Patrick Harvie, co-leader of pro-independence Greens, has hit out at Nicola Sturgeon's economic case for leaving the UK in the week of the fifth anniversary of the 2014 referendum.
But SNP Deputy leader Keith Brown insisted that the party's plans will allow the Scots economy to grow and free up investment for public services.
The last five years have made a second independence referendum inevitable, Mr Harvie said, but he says the next vote should be held on a more radical prospectus.
“In 2014 the SNP got caught in the trap laid by Better Together which saw them make a continuity case for independence," Mr Harvie said.
“It became about retaining the monarchy, membership of NATO, the pound and various other trappings of the UK’s discredited system. This meant things like currency became a major factor in the result.
“Unfortunately, the SNP’s response to that has to become even more conservative. The much-heralded Growth Commission suggests tight spending controls, extended use of the UK’s currency and continued austerity. It would create a little Britain, not a new Scotland."
Thursday marks the fifth anniversary of the 2014 vote. Nicola Sturgeon has set out plans for a second Scottish independence referendum next year and legislation is being passed at Holyrood which would pave the way for this to take place. But it has so far been vetoed by the UK Government which has control over the constitution.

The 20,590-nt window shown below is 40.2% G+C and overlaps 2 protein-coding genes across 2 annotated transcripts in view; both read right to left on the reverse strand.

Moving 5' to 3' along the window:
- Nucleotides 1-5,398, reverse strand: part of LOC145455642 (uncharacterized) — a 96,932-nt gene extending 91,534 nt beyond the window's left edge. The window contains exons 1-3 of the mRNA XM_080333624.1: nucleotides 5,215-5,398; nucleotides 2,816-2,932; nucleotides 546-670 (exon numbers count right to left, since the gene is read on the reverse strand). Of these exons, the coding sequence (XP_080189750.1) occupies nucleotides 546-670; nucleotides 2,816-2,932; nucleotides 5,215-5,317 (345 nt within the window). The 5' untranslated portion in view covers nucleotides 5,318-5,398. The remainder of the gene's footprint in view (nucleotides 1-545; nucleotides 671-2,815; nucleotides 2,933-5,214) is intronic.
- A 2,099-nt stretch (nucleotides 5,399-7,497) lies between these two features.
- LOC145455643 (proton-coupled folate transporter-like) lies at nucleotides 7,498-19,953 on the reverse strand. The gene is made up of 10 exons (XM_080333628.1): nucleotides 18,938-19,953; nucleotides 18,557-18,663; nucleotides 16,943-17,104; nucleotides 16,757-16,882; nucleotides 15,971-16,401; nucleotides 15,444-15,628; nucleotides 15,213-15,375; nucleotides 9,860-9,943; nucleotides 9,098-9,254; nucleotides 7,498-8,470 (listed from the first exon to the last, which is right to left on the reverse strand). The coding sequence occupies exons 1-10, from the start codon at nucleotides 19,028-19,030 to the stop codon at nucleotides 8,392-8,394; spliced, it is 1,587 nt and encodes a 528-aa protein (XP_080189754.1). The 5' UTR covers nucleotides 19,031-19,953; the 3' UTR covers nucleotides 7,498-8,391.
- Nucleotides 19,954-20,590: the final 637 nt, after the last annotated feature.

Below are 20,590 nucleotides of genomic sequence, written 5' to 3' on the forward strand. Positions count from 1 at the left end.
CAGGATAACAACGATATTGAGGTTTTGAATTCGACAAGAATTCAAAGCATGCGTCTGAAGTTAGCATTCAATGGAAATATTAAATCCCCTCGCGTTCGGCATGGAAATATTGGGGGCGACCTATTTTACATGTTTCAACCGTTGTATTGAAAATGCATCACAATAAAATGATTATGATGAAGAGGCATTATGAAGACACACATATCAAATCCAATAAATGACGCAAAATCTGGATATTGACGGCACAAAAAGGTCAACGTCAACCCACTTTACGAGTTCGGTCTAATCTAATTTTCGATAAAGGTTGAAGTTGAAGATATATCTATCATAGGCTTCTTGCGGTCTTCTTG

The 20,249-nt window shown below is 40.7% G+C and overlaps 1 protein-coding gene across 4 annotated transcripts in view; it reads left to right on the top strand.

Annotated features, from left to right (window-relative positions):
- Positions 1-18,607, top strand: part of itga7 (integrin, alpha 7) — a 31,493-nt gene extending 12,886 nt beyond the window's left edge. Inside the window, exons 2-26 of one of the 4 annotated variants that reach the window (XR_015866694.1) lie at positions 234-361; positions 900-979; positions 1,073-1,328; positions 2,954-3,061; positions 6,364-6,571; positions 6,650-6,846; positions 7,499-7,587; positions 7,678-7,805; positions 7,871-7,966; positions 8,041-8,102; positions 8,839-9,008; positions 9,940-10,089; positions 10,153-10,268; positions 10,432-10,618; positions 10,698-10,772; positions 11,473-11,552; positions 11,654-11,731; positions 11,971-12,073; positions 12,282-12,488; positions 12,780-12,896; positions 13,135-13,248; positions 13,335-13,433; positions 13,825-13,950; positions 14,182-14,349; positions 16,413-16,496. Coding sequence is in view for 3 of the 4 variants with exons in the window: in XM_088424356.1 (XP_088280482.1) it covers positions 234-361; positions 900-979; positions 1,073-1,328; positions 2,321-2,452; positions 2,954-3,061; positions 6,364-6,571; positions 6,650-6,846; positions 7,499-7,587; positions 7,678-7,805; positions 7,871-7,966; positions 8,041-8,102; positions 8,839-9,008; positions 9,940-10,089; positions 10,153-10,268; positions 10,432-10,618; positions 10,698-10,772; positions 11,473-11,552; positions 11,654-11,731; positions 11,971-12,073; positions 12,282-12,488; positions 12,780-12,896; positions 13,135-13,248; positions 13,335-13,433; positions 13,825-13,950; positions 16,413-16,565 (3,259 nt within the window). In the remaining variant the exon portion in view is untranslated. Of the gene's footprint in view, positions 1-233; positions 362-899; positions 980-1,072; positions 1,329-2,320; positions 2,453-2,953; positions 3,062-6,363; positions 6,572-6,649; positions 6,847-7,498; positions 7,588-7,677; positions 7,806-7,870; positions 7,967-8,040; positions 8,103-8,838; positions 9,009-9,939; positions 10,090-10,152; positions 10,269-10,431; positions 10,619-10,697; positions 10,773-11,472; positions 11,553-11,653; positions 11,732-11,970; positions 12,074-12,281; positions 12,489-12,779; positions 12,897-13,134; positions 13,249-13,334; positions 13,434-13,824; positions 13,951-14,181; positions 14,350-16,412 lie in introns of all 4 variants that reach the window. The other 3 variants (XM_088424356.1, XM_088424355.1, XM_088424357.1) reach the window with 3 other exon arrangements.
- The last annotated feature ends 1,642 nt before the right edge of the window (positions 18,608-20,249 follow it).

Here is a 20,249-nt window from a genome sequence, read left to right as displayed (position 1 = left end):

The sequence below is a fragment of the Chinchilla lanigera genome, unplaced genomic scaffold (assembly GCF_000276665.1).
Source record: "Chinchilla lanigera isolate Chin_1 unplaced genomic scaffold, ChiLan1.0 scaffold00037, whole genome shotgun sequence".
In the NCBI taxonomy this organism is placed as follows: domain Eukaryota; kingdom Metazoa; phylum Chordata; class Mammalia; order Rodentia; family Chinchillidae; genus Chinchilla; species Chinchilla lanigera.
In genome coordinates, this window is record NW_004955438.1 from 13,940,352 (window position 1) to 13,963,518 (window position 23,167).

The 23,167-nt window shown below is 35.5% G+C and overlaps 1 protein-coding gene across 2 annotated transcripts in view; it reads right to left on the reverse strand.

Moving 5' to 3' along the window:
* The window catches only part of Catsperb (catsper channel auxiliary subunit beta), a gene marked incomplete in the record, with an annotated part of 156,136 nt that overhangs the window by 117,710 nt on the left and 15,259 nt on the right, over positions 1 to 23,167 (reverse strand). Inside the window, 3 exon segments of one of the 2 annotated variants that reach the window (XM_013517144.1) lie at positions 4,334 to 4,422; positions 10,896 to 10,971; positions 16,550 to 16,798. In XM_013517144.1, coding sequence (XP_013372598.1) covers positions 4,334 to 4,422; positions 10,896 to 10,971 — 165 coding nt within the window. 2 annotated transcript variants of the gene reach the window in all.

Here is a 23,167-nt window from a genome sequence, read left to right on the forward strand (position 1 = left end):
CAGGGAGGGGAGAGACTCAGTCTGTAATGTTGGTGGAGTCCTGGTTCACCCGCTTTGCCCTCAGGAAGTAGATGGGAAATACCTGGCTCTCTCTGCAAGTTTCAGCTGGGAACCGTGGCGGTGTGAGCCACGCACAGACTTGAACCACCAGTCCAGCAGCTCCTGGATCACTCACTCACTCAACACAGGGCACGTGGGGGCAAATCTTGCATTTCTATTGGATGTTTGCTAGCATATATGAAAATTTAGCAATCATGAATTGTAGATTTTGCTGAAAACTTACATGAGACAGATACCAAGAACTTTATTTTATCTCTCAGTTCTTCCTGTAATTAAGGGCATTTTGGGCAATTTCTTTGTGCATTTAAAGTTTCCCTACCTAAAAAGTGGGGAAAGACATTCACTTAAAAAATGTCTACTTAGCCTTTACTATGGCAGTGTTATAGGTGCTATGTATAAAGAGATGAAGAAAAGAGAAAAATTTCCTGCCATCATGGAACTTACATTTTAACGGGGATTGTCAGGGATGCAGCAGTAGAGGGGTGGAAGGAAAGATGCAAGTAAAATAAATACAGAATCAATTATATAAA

Mr Harvie added: “Scotland has suffered enough under austerity and a system which puts economic growth above basic living standards. Poverty and inequality are rising, and we need to use reserved economic levers to tackle the climate emergency.
“If the SNP want to win independence it should get behind our Scottish Green New Deal, which is all about building a fairer, more sustainable Scotland by abandoning the failed economic orthodoxy and becoming a forward-looking European nation.”
But Mr Brown defended the approach of the party's Sustainable Growth Commission which set out plans to cut the country's deficit by restricting rises to the rate of economic growth.
"Independence will give Scotland the ability to set economic policy in our own interests, instead of being tied to an increasingly arrogant and dangerous Tory government," he said.
"The Tory austerity model has failed Scotland. Our economic plan, as set out by the Sustainable Growth Commission, shows how an independent Scotland could use the powers of independence to grow our economy and invest in our public services.
"Indeed, the latest GERS figures show that Scotland's public finances are already stronger than the Growth Commission's assumptions. The opportunities of independence stand in stark contrast to the economic damage posed by Brexit - replacing uncertainty and fear with optimism and hope about Scotland’s future."